EDITOR’S NOTE: Orlando Hudson isn’t getting much playing time for the White Sox, but he nonetheless holds an important distinction. He is the only black MLB player in the city of Chicago, where about 33 percent of the population is black. Why have African-American players and fans drifted away from baseball? And does it matter? This is the final piece in our four-part series of stories asking those questions.
Should I care if there is only one black player—or even no black players—on the Chicago Cubs or White Sox?
As the publisher of a 40-year-old investigative magazine that reports on race and poverty, my first instinct was, yes, I have to care. How could I not object to such inequity? But is it inequity? If we were talking about the city’s minority contracts program, or diversity among city employees, I’d be the first one grabbing the bullhorn and crying foul.
But this is different, right? This isn’t equal-opportunity employment, or public service, this is entertainment. This is a game. Besides, baseball isn’t discriminating. Anyone can play.
So it doesn’t matter, right?
Or maybe it does. It’s America’s game, right? Everyone should be playing.
I felt like a base runner caught between second and third, unsure which direction to go. So I thought I’d reach out to others for help.
I started on Facebook, where I sent a message to my distant cousin, New York Yankee center fielder Curtis Granderson. (My maiden name is Kimbriell Granderson).
As a native Chicagoan, with family still here, and a student of the game’s history, he’d certainly have an opinion about this, I figured. I asked him: Does it matter that there are no black players with the Cubs or Sox?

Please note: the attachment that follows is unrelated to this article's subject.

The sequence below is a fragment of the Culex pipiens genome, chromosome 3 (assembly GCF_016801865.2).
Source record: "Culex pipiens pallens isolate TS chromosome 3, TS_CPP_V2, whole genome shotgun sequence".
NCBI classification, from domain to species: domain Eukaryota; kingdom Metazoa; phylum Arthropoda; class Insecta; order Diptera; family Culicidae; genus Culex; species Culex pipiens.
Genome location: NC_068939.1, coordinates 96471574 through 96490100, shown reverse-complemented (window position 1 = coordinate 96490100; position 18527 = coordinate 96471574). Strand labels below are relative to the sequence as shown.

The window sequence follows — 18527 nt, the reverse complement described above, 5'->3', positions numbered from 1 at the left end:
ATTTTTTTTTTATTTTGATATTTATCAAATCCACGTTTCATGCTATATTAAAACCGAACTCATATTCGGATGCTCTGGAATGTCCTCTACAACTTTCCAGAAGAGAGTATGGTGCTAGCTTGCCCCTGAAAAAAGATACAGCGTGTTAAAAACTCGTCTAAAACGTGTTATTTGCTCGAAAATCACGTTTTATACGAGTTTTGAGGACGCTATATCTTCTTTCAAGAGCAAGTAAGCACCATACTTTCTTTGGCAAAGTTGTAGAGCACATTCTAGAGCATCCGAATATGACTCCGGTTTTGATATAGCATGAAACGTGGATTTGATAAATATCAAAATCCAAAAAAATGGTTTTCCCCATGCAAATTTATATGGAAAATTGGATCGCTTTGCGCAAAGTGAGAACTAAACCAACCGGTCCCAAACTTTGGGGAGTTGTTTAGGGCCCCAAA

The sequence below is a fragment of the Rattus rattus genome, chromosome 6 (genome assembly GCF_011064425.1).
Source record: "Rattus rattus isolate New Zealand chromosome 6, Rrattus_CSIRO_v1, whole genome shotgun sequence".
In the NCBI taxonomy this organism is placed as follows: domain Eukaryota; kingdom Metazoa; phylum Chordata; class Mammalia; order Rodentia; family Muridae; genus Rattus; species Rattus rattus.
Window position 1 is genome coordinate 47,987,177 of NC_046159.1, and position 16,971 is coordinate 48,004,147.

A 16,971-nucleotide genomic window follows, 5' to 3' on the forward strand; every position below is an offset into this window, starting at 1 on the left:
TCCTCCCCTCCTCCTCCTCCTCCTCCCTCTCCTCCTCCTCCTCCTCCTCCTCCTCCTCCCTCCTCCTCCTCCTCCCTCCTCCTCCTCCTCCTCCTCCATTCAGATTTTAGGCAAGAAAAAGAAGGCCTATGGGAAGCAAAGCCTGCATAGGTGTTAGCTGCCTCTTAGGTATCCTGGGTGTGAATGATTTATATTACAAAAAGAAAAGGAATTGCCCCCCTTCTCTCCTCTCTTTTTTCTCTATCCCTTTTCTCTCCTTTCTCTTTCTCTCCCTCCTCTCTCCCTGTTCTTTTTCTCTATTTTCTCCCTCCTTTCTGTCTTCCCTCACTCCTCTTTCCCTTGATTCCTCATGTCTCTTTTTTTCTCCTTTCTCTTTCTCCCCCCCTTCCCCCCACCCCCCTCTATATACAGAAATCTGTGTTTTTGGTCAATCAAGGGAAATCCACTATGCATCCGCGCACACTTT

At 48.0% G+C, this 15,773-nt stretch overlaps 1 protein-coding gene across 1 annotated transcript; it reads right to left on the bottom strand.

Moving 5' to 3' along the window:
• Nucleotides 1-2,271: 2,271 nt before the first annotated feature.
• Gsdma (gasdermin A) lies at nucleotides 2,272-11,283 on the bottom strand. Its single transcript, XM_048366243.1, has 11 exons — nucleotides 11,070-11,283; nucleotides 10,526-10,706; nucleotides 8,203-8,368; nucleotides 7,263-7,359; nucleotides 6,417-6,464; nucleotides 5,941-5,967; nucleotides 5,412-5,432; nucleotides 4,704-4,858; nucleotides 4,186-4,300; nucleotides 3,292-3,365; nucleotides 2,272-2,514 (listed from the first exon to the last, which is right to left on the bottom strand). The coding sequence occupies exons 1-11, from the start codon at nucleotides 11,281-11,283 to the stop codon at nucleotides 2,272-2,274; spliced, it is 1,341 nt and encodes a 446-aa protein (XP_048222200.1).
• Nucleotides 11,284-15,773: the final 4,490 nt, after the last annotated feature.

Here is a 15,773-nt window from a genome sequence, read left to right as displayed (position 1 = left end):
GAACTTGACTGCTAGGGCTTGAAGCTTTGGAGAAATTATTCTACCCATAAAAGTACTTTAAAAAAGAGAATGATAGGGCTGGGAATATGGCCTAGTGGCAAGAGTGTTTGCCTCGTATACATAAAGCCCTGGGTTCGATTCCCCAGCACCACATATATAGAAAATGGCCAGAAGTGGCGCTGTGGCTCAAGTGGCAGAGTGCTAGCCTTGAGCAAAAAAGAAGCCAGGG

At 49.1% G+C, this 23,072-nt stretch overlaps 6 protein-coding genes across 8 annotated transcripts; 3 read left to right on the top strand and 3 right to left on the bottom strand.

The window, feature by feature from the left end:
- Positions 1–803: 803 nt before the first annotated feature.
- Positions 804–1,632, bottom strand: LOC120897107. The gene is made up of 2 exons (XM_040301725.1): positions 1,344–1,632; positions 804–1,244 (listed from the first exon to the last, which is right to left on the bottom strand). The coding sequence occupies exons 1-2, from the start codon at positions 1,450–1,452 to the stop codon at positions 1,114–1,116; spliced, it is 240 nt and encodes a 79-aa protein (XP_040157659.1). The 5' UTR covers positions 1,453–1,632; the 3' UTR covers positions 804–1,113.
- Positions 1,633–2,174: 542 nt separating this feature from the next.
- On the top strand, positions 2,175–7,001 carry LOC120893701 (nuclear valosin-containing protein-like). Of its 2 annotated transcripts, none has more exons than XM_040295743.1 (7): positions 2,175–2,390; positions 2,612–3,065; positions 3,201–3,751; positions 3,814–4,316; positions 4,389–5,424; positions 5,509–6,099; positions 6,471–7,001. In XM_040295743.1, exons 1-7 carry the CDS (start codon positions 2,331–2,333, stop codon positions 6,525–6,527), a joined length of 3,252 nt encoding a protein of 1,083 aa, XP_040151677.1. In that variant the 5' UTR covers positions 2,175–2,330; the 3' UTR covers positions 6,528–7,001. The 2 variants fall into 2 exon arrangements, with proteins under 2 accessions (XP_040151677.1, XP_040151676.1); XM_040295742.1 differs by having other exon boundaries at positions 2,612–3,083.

He corrected me: “Currently, there is one black player with the White Sox (Orlando Hudson).” But he didn’t comment beyond that. Strike one.
So I picked up the phone and called FOX Sports Florida commentator and former Chicago Cub Cliff Floyd, who was in my algebra class at Thornwood High School.
“Yeah, you should definitely care about it,” said Floyd, 39, who retired from baseball in 2009. When Floyd joined the Cubs in 2007, there were four black players on the team, he said. There may not be bias involved in the absence of black players today, he said, but it’s certainly bad for the game.
Black representation in the majors has been on the decline for years, according to a study by the Institute for Diversity and Ethics in Sports at the University of Central Florida. In 1995, nearly one in five players was black. Ten years later, that number had dropped to less than one in ten, and was still falling. Here’s an analysis of those losses.
Floyd believes fundamental problems are keeping black people out of the game. For one thing, the game is too expensive, especially for single moms. The game requires a lot of pricey equipment, unlike basketball, which calls for little more than a hoop and ball. Basketball can be played indoors, too, day and night, rain or shine. Baseball requires an elaborate setup and lots of space.
Nevertheless, Floyd said children might be overlooking some of the benefits of baseball. Baseball players enjoy longer careers and suffer fewer injuries than many other athletes, and they can make more money over lengthier careers.